Contentment Series: Greatest Good (Part 4)
Ever feel like there isn't enough money to keep up with everything that's breaking? I've been living in that space for a while now, and if you've been there, you know it quickly begins to feel like you just can't win.
Sifting through the disappointment and feelings of defeat, the undercurrent of disbelief can quietly creep in — the idea that God’s love and favor is connected to the status of my material possessions. If things are going well, God's favor is the sun on my face; if things keep breaking, if the money doesn't come, the clouds must have covered his radiance from my life.
I know this is not true — at least, in my mental theological grid. But at some affective level, my heart tends to wander to a place where I feel like God has turned a blind eye or pulled back somehow, at least in this part of my life.
“But you, O Lord, are a shield around me, my glory, the One who lifts my head high.” (Psalm 3:3)
But the truth of the matter is that I am seeking for something other than the Lord to be “my glory."
I’d be lying to say that some form of financial asset doesn't tend to be my “good” or my “glory.” My paycheck, or the dream of a better paycheck. My transferrable skills. My retirement fund. My savings account.
What are those financial assets that your heart and mind run to when you get nervous about how you’ll make it in the future?
Of course, we could now walk right into the conversation about “give us this day our daily bread” and Jesus’ teaching on daily dependence. But I want to go deeper than that. I think that even before we come to the issue of daily bread, we have to start with the issue of “what is my good?” or, more accurately, “who is my good?”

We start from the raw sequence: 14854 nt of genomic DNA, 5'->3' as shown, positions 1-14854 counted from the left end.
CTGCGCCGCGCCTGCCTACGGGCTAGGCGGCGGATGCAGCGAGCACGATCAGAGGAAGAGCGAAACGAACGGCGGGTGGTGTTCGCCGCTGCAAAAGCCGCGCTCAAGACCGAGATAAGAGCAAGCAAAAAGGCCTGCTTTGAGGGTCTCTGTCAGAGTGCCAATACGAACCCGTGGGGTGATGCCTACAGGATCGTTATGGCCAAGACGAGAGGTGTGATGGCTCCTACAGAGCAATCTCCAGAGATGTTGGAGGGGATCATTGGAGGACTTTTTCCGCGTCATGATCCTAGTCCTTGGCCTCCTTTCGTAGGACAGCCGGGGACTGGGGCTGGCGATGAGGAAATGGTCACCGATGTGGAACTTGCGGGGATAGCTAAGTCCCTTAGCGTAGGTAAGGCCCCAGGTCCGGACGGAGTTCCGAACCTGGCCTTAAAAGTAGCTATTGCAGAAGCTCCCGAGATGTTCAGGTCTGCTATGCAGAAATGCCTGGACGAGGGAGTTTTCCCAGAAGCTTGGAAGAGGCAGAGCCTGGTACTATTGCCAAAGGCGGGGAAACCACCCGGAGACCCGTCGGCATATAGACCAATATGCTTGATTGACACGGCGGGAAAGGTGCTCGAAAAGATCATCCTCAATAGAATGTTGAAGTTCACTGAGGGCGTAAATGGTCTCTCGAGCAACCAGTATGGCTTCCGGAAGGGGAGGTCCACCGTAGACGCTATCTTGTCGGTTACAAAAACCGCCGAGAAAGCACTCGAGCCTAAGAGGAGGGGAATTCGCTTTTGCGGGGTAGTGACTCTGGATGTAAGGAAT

In order for us to be able to trust in God for our daily bread, we must first be convinced that he is, in his very character, a good, loving God.
But, in order for us to trust him when the daily bread doesn’t come — insert whatever financial disaster haunts you — that financial security is not our ultimate good. Having God is our ultimate good.
I know, it sounds like so much church-fluff. You think I just gave you the Sunday School answer, and we're all about to skip off into the sunset singing happy church music. But stay with me — there is grit yet to be had in this.
In my concern for my own personal financial portfolio, the Holy Spirit brought to my mind the first lines of Hebrews 13:5, “Let your lives be free from the love of money…” Ok, God, fair enough. But I remembered there was more to that verse, so I looked it up. It came with an odd promise.
I expected the reasoning behind why I should live my life free from the love of money might be something like, “for God has promised he will always give you your daily bread,” or, “for God has promised to always look after you,” or, “for God has promised he’ll give you everything you need.” Nope, not here. Here’s the entire verse:
Keep your lives free from the love of money and be content with what you have, because God has said, “Never will I leave you; never will I forsake you.” (Hebrews 13:5, NIV)
Contentment comes from trusting in God’s perpetual presence in our lives. It has literally nothing to do with your financial portfolio. You could have money coming out of your ears or you could have trouble rubbing two pennies together, and the reason for contentment is the same: God is always with you.
If you have received the sin-payment that Jesus fully accomplish on the cross, the New Testament clearly states that the Spirit of God lives inside you (Ephesians 1:13-14; 1 Corinthians 6:19, John 14:19).
Because of Jesus, every believer has the continual presence of God residing in them. In some significant way, the writer of the Letter to the Hebrews believes that this should be the antidote for our discontentment when it comes to money.
Somehow the One who is our greatest good has a relational answer to our problem with material possessions. And somewhere in that truth we find for ourselves a simpler, more freeing self-perception as humans in the care of the Eternal Love.